Also known as Agia Paraskevi Cave, after the chapel built above it, Skotino is one of the largest caves in Crete and deliciously spooky to boot. A gaping arch gives way to a dark chamber as lofty as a Gothic cathedral and teeming with stalactites, stalagmites and massive limestone formations. Let your mind wander and you’ll make out all sorts of shapes (a bear, a dragon, a head) in the dim light.
Unless you have some spelunking experience and a flashlight, you probably shouldn’t venture beyond here, because the chamber drops another 15m and it gets eerily dark.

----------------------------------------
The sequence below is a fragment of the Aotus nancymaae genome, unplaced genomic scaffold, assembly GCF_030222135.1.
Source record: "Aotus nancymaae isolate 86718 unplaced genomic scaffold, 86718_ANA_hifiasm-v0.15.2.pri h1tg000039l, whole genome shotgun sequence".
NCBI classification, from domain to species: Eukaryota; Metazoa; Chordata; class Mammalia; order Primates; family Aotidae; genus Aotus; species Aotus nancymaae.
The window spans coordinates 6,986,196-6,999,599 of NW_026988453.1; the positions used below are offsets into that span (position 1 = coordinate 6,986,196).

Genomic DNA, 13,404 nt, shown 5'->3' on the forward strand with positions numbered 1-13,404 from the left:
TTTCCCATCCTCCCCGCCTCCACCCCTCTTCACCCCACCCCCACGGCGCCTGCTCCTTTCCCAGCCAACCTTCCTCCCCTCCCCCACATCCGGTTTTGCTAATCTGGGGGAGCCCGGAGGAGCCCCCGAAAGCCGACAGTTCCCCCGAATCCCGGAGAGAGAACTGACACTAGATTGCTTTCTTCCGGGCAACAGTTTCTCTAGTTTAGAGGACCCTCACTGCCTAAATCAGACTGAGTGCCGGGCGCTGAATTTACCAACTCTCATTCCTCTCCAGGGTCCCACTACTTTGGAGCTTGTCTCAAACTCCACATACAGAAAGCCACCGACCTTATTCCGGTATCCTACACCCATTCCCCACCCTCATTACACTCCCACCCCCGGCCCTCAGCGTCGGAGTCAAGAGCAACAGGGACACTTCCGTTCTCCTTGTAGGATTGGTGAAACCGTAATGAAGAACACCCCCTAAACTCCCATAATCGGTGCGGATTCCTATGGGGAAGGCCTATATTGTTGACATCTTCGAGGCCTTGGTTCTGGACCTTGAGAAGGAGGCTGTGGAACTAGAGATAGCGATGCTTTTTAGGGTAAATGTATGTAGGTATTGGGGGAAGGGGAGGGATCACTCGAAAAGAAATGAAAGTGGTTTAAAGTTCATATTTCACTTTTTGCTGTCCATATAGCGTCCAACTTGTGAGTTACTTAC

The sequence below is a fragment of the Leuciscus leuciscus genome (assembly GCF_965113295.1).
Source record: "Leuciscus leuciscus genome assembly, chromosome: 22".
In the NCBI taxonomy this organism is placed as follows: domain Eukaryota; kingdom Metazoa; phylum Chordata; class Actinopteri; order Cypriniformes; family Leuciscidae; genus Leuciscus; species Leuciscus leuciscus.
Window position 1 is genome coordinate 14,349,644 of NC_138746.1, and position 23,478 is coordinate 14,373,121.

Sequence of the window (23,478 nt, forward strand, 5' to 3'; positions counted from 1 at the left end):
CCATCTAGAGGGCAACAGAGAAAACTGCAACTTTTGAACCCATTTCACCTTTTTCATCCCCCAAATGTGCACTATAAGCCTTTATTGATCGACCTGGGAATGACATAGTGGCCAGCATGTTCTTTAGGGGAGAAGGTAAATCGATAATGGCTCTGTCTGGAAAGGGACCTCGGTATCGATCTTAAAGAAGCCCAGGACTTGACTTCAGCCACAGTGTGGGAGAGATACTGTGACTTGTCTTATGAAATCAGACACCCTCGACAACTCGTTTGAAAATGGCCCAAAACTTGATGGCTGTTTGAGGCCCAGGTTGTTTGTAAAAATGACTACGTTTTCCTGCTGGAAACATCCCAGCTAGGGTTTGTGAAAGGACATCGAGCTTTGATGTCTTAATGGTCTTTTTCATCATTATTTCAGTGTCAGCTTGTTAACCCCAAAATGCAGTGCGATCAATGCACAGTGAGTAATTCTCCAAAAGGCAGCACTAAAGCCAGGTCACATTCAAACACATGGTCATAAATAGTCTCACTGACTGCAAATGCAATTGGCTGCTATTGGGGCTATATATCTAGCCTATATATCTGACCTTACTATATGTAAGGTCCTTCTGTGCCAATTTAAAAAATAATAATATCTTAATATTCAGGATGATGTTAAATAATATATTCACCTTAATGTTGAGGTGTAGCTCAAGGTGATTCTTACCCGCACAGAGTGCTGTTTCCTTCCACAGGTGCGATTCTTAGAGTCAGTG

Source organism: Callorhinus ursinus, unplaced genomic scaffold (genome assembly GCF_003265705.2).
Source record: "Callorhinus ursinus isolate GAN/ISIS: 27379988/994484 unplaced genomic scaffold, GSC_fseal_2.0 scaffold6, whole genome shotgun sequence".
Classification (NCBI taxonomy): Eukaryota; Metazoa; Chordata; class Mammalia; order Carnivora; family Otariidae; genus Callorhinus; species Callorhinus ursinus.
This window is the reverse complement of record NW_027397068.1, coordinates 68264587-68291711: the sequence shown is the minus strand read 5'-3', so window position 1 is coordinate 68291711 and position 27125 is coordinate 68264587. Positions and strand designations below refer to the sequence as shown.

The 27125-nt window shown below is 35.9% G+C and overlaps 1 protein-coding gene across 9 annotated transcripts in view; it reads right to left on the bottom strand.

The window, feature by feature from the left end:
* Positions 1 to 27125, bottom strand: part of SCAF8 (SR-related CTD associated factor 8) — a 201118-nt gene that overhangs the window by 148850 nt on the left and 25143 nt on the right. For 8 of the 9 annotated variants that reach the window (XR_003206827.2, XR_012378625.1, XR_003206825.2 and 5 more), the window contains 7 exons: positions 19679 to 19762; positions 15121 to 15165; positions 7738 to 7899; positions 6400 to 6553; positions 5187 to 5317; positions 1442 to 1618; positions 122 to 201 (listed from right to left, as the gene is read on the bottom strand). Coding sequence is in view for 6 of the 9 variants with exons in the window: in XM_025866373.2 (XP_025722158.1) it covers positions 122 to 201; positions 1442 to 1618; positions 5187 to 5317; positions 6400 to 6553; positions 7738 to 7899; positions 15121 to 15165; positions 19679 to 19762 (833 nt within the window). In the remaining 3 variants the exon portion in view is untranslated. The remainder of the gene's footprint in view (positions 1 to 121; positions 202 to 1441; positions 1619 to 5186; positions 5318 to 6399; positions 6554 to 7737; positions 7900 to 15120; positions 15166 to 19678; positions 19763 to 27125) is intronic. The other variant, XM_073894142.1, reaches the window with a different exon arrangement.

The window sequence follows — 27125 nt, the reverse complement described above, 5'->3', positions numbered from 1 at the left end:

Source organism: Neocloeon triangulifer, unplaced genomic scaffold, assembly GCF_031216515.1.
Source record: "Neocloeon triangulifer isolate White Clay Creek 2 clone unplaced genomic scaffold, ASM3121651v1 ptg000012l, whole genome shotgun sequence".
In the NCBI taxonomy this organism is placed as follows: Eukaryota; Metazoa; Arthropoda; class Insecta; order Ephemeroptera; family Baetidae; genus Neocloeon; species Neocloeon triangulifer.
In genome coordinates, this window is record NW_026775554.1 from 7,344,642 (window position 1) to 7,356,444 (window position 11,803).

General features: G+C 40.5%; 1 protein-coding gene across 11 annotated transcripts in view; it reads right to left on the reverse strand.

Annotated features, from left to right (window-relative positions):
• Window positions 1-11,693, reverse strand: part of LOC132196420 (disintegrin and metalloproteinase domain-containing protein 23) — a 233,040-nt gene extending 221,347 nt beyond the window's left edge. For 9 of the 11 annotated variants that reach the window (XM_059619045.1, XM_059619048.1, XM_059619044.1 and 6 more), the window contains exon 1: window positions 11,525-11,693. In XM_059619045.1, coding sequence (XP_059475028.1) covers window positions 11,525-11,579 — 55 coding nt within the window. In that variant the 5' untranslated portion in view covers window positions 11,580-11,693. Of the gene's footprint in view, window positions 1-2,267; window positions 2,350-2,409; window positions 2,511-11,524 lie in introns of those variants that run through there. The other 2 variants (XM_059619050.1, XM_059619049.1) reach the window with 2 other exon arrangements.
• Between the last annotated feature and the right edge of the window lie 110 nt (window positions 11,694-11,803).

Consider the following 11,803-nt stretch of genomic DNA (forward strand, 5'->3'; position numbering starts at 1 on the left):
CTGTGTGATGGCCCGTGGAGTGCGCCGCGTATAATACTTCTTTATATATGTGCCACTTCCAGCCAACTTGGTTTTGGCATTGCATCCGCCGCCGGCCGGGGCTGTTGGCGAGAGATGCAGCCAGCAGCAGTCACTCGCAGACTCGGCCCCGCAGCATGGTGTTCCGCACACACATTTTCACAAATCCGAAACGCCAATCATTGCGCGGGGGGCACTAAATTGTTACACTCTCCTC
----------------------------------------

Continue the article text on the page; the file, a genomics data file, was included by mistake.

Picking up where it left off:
Skotino was first explored by Arthur Evans in 1933. Later excavations have unearthed vases, bone needles and figurines dating as far back as Minoan times, suggesting that the cave has had religious significance. To this day, pilgrims leave votives and offerings.
There is no admission fee, no guard and few (if any) visitors. In fact, the site has a long-abandoned feel. Wear sturdy shoes and mind your footing at all times.
The cave is near the village of Skotino, some 8km inland from Kato Gouves. About 1km past Skotino, look for the turn-off to the ‘Cave of Agia Paskevi’ sign and drive another 2.3km to the cave entrance.